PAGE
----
The Bottom Line
Apr 5 2012 - While the list price of the HP Pavilion dv4-4270is is over $600, it is easy to fine this system for under $600. At this price point, it offers a good deal of portability compared to the competition thanks to the 14-inch screen but it doesn't sacrifice much to achieve this. The laptop offers more memory, hard drive space and longer battery life than many similarly priced systems. The only real downsides are the lack of new high speed peripheral ports and a keyboard layout that is a bit different and lacks a numeric keypad.
- More Compact Than Most Budget Laptops
- Larger Hard Drive
- 6GB DDR3 Memory
- Lacks USB 3.0 or eSATA Ports
- Smaller Size Means No Numeric Keypad
- Intel Core i3-2350M Dual Core Mobile Processor
- 6GB PC3-10600 DDR3 Memory
- 640GB 5400rpm SATA Hard Drive
- 8x DVD+/-RW Dual Layer Burner
- 14" WXGA (1366x768) LED Backlit Display With 1.3 Megapixel Webcam
- Intel HD Graphics 3000 Integrated Graphics
- Gigabit Ethernet, 802.11b/g/n Wireless
- Three USB 2.0, HDMI, VGA, 5-in-1 Card Reader
- 13.4" x 9.3" x 1.4" @ 5 lbs.
- Windows 7 Home Premium, Office Starter
Review - HP Pavilion dv4-4270us
Apr 5 2012 - The average budget class laptops tends to feature a 15-inch display panel and weigh roughly 5.7 pounds. HP is one of several companies that offer a 14-inch laptop for those looking for something a bit more compact without sacrificing the features. The Pavilion dv4-4270us is a decent laptop in terms of performance thanks to the slightly faster Intel Core i3-2350M dual core mobile processor it is based around. What makes the system a bit better than most in the $600 price range is the 6GB of DDR3 memory. This allows the system to run a bit smoother with the Windows 7 operating system when multitasking.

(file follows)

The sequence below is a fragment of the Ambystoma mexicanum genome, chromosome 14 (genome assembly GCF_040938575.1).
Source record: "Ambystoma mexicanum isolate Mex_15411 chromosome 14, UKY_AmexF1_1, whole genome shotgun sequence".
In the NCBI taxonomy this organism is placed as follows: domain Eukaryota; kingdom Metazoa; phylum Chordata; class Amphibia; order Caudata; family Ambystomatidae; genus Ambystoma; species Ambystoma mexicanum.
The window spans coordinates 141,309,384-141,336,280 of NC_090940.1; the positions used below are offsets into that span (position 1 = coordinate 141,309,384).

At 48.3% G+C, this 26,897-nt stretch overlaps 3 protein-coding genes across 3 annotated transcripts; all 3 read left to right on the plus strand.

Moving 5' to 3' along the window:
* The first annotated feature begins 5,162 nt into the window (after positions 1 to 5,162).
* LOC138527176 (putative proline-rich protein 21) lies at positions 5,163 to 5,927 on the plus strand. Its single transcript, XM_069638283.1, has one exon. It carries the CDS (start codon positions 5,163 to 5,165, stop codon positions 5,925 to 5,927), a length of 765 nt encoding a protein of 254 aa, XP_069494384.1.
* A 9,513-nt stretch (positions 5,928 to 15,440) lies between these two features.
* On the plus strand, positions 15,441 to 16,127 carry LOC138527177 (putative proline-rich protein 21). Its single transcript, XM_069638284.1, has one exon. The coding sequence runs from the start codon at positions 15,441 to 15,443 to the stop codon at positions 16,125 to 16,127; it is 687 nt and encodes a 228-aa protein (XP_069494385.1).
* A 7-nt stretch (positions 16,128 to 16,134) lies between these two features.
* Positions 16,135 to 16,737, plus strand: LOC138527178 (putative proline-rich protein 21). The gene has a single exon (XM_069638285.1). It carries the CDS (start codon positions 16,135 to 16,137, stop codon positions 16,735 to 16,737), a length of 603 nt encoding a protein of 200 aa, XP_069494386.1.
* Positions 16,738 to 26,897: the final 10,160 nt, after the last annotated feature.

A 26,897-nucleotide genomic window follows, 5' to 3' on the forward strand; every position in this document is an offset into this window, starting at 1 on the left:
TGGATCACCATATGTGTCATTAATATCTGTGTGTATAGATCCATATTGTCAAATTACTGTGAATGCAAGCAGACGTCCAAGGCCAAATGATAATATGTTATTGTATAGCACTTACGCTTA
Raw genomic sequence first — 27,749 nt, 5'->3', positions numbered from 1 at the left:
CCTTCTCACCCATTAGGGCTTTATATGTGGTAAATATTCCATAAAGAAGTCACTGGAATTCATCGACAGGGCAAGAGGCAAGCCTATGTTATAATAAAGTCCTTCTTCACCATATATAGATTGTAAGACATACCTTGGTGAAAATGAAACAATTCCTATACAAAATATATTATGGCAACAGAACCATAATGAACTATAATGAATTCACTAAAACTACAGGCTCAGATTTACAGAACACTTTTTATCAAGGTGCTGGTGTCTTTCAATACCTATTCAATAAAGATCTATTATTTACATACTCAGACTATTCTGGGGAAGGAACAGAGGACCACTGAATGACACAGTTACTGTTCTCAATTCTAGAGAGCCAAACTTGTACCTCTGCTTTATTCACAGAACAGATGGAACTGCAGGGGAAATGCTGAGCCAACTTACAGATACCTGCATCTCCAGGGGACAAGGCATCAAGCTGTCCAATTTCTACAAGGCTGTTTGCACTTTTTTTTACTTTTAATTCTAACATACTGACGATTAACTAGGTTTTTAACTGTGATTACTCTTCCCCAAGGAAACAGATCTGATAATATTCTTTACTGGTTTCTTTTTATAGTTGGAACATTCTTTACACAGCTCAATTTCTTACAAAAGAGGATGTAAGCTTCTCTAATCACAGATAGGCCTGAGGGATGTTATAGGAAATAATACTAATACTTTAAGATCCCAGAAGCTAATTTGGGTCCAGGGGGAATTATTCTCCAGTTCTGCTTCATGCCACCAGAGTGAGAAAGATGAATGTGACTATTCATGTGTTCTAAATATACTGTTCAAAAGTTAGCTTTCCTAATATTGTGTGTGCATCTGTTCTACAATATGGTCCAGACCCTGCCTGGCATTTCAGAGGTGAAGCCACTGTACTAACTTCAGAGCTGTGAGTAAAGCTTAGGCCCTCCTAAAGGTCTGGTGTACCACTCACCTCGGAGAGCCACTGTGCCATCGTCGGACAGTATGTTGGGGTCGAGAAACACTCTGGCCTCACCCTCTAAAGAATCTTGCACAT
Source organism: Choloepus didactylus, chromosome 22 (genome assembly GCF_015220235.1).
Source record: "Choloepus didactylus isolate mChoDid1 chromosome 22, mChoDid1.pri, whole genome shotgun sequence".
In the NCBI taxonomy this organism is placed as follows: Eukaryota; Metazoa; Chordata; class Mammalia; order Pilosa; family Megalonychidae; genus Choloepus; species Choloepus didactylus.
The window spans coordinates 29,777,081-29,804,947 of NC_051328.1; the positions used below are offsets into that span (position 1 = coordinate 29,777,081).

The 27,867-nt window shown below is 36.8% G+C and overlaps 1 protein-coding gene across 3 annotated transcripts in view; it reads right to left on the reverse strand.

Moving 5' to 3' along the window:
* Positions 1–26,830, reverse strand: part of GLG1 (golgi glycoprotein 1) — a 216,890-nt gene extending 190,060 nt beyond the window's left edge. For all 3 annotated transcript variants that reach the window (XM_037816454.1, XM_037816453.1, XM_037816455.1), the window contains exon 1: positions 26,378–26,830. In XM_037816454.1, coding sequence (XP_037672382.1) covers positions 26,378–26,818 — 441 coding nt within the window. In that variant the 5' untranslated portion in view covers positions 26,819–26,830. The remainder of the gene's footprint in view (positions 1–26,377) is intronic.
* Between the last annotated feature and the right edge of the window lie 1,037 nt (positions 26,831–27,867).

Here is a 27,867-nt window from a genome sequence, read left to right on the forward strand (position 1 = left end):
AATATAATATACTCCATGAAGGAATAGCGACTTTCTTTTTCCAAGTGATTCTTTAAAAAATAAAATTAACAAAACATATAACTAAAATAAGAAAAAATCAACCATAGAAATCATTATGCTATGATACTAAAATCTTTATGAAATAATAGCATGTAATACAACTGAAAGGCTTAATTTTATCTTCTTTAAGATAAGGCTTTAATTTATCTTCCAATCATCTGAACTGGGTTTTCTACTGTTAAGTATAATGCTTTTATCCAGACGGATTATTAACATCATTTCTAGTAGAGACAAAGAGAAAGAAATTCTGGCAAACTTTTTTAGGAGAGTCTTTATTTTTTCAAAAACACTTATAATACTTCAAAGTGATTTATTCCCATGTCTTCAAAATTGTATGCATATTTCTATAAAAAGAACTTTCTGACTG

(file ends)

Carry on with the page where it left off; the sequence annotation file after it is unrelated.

One of the nicer aspects of the HP Pavilion dv4-4270us is the inclusion of a 640GB hard drive. This provides roughly thirty percent more storage space than the average 500GB drive found in other laptops in this price range. This can be very beneficial for those that like to store a large amount of media files on their laptop. The drive does spin at the traditional 5400rpm spin rate which means that performance is a bit more modest than systems that use 7200rpm drives but that is fairly uncommon in this price segment. One big downside with laptops in this price range including the HP Pavilion dv4 is the ability to use high speed external storage. The system features just three USB ports but they are all of the older 2.0 rather than the new USB 3.0 speeds.
In order to keep the system more compact, the Pavilion dv4 is based around a 14-inch display panel rather than the more typical 15.6-inch panel. It still features the same 1366x768 native resolution as the larger screens which means that text is actually a bit sharper than the larger screens. The panel itself still suffers the same level of limited viewing angles, color and reflections that the average budget system with a TN panel comes equipped with. The graphics are driven by the standard Intel HD Graphics 3000 that are built into the Core i3 processor. This is fine for most people as long as you aren't looking to use the laptop for some casual 3D gaming. The graphics do support accelerated media encoding when used with QuickSync enabled applications.
Even with its slightly smaller size, HP didn't skimp on the battery to try and keep the costs and weight down. It comes equipped with a six cell battery pack that features a 55WHr capacity rating. This is roughly twenty percent larger than the 48WHr packs used in most similarly priced laptops. In DVD playback testing, this results in just under three hours of running time before the system went into standby mode. More typical usage should yield just over four hours of running time. The closest budget laptop with similar running times is the ASUS K53E.
A small downside of the smaller size of the HP Pavilion dv4 is the keyboard. Most 15-inch keyboards include a numeric keypad. In order to reduce the width of the system while keeping the keys a reasonable size, HP had to remove the numeric keypad. This isn't a huge issue for many uses but it is something to consider for those that do need to do frequent number input. They did include the home keys to the right side of the keyboard which can make using the backspace, enter and right shift keys a bit more challenging.